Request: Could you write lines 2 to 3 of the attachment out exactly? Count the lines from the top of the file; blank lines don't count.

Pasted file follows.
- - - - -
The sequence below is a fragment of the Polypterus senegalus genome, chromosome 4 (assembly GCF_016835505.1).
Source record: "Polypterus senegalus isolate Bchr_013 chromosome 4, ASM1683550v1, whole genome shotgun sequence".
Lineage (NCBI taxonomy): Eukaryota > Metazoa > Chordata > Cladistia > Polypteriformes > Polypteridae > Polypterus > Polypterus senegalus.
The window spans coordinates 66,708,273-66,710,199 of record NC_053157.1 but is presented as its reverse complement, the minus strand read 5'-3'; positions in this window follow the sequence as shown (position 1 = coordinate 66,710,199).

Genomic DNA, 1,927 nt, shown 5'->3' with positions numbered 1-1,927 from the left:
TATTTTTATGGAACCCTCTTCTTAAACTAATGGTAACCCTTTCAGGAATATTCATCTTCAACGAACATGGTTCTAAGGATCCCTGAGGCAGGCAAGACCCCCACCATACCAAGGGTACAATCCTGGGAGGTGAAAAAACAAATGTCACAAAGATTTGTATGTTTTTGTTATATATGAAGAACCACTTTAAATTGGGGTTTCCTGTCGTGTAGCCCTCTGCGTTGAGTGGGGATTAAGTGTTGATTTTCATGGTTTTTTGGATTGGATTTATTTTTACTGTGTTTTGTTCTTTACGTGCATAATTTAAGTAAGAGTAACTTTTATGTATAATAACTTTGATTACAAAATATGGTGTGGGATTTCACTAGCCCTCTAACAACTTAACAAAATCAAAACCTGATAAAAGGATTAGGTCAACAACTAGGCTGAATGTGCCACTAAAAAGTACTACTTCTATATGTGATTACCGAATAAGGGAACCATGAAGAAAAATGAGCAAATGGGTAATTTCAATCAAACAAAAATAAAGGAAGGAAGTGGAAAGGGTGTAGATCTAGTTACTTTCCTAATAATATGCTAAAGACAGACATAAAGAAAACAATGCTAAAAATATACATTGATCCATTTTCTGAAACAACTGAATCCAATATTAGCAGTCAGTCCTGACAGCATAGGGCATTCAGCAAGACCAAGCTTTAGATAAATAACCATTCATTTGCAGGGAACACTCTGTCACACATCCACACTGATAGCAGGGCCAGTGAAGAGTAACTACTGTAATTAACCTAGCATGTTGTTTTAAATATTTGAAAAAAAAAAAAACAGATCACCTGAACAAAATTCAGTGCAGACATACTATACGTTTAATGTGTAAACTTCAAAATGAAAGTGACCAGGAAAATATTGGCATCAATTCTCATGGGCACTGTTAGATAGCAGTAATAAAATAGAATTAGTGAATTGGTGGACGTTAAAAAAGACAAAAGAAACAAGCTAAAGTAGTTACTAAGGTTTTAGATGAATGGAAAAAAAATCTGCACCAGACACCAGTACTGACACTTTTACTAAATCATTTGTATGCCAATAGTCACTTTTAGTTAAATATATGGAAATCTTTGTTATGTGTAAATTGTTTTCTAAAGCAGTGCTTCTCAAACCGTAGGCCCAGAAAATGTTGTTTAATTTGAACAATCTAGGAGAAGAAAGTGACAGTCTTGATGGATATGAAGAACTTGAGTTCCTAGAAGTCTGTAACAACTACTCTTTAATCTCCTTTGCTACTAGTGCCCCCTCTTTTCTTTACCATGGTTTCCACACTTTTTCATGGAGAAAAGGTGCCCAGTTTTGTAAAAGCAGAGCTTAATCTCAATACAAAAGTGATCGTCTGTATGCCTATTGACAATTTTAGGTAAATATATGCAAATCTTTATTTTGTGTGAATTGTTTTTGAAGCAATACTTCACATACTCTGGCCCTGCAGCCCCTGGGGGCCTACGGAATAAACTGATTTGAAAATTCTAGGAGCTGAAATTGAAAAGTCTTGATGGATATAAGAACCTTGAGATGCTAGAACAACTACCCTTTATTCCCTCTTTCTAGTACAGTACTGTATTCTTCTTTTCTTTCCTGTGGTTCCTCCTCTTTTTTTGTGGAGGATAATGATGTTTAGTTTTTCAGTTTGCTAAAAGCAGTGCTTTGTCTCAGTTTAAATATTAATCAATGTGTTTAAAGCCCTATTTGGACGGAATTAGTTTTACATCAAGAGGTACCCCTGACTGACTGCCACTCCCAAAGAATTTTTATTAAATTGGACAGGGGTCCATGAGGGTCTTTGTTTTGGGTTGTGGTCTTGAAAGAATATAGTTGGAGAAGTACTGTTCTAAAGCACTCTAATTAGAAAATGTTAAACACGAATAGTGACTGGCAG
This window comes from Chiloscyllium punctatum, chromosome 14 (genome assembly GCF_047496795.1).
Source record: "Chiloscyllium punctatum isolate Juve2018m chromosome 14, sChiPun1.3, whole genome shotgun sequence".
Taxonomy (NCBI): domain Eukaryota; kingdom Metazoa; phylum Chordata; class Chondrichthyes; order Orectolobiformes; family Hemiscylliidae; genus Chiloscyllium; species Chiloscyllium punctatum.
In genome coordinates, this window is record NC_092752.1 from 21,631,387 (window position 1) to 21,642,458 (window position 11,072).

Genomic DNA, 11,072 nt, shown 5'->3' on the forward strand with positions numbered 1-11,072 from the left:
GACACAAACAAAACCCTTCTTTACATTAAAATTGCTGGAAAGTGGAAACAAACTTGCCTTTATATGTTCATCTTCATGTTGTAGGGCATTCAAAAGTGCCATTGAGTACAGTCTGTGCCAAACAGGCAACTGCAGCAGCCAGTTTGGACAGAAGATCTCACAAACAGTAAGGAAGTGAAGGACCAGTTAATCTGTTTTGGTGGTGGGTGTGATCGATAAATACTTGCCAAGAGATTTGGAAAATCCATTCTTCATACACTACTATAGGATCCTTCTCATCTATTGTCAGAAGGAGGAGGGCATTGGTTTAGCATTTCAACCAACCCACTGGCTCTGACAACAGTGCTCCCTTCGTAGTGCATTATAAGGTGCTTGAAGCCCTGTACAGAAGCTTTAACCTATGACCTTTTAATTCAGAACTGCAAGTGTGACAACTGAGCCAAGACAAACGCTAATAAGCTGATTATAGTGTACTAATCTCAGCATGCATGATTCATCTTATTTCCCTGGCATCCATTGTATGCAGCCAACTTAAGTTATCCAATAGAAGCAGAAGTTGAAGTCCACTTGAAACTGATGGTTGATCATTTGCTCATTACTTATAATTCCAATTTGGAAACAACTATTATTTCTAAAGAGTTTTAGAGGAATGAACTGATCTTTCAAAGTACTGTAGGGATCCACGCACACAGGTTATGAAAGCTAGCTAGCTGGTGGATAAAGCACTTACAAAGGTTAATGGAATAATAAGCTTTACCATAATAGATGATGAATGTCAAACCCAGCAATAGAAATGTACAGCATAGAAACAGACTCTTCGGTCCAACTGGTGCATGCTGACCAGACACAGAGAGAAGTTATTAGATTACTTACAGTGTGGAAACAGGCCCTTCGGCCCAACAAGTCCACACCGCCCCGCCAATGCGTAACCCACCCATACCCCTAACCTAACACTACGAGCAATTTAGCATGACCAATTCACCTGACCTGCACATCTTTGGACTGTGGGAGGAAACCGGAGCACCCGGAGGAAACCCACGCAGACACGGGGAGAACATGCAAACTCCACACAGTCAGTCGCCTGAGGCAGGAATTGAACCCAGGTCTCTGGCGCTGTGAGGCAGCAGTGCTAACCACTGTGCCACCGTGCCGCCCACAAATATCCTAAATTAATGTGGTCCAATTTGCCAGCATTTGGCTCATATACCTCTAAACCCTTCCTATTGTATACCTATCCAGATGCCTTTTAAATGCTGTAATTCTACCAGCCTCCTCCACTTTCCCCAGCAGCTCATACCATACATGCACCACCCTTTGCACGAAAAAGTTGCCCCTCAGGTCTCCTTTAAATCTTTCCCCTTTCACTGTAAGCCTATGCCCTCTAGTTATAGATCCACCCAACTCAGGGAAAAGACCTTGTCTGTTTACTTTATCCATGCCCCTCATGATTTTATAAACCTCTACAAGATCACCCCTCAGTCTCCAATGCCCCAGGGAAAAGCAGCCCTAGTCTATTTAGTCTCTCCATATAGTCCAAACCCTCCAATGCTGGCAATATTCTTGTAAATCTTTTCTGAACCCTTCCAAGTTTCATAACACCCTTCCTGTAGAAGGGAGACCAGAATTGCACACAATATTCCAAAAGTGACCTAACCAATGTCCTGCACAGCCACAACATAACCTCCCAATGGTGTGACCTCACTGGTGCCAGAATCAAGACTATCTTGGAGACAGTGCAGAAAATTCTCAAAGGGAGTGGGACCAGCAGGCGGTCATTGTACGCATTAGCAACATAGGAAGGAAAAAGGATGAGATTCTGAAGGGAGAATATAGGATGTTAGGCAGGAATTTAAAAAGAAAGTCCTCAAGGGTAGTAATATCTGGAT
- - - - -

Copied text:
Source record: "Polypterus senegalus isolate Bchr_013 chromosome 4, ASM1683550v1, whole genome shotgun sequence".
Lineage (NCBI taxonomy): Eukaryota > Metazoa > Chordata > Cladistia > Polypteriformes > Polypteridae > Polypterus > Polypterus senegalus.